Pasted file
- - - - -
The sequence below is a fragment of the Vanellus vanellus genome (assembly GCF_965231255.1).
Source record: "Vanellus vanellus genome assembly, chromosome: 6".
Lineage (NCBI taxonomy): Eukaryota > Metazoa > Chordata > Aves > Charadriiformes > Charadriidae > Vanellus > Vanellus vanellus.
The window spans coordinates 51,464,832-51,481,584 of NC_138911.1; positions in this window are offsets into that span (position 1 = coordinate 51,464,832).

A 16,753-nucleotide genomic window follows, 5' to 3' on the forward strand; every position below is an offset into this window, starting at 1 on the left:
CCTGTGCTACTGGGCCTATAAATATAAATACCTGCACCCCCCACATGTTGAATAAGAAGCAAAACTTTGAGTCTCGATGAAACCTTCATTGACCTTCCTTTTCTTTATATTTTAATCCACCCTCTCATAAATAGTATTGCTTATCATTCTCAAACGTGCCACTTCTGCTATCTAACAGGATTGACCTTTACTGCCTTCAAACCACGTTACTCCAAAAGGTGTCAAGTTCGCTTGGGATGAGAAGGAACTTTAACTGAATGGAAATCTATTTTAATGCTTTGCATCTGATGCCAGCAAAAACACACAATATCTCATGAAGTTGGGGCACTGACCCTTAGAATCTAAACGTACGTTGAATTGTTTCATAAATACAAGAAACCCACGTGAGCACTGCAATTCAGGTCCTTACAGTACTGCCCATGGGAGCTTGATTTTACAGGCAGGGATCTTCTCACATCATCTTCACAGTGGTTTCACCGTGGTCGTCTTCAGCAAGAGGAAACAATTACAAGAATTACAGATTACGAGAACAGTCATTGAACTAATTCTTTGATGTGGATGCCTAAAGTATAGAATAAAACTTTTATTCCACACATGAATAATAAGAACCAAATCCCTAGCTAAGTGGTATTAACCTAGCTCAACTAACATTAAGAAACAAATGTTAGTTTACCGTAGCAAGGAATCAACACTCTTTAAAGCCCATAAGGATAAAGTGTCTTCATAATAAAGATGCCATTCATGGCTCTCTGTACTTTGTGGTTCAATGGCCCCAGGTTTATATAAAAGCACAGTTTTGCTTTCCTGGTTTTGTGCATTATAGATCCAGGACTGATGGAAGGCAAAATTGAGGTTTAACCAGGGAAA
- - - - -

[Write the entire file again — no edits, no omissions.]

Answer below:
The sequence below is a fragment of the Vanellus vanellus genome (assembly GCF_965231255.1).
Source record: "Vanellus vanellus genome assembly, chromosome: 6".
Lineage (NCBI taxonomy): Eukaryota > Metazoa > Chordata > Aves > Charadriiformes > Charadriidae > Vanellus > Vanellus vanellus.
The window spans coordinates 51,464,832-51,481,584 of NC_138911.1; positions in this window are offsets into that span (position 1 = coordinate 51,464,832).

A 16,753-nucleotide genomic window follows, 5' to 3' on the forward strand; every position below is an offset into this window, starting at 1 on the left:
CCTGTGCTACTGGGCCTATAAATATAAATACCTGCACCCCCCACATGTTGAATAAGAAGCAAAACTTTGAGTCTCGATGAAACCTTCATTGACCTTCCTTTTCTTTATATTTTAATCCACCCTCTCATAAATAGTATTGCTTATCATTCTCAAACGTGCCACTTCTGCTATCTAACAGGATTGACCTTTACTGCCTTCAAACCACGTTACTCCAAAAGGTGTCAAGTTCGCTTGGGATGAGAAGGAACTTTAACTGAATGGAAATCTATTTTAATGCTTTGCATCTGATGCCAGCAAAAACACACAATATCTCATGAAGTTGGGGCACTGACCCTTAGAATCTAAACGTACGTTGAATTGTTTCATAAATACAAGAAACCCACGTGAGCACTGCAATTCAGGTCCTTACAGTACTGCCCATGGGAGCTTGATTTTACAGGCAGGGATCTTCTCACATCATCTTCACAGTGGTTTCACCGTGGTCGTCTTCAGCAAGAGGAAACAATTACAAGAATTACAGATTACGAGAACAGTCATTGAACTAATTCTTTGATGTGGATGCCTAAAGTATAGAATAAAACTTTTATTCCACACATGAATAATAAGAACCAAATCCCTAGCTAAGTGGTATTAACCTAGCTCAACTAACATTAAGAAACAAATGTTAGTTTACCGTAGCAAGGAATCAACACTCTTTAAAGCCCATAAGGATAAAGTGTCTTCATAATAAAGATGCCATTCATGGCTCTCTGTACTTTGTGGTTCAATGGCCCCAGGTTTATATAAAAGCACAGTTTTGCTTTCCTGGTTTTGTGCATTATAGATCCAGGACTGATGGAAGGCAAAATTGAGGTTTAACCAGGGAAA